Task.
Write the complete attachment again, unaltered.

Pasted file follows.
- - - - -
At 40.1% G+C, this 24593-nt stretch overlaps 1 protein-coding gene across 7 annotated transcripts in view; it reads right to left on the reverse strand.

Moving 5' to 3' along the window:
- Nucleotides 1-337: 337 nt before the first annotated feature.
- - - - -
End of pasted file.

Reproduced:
At 40.1% G+C, this 24593-nt stretch overlaps 1 protein-coding gene across 7 annotated transcripts in view; it reads right to left on the reverse strand.

Moving 5' to 3' along the window:
- Nucleotides 1-337: 337 nt before the first annotated feature.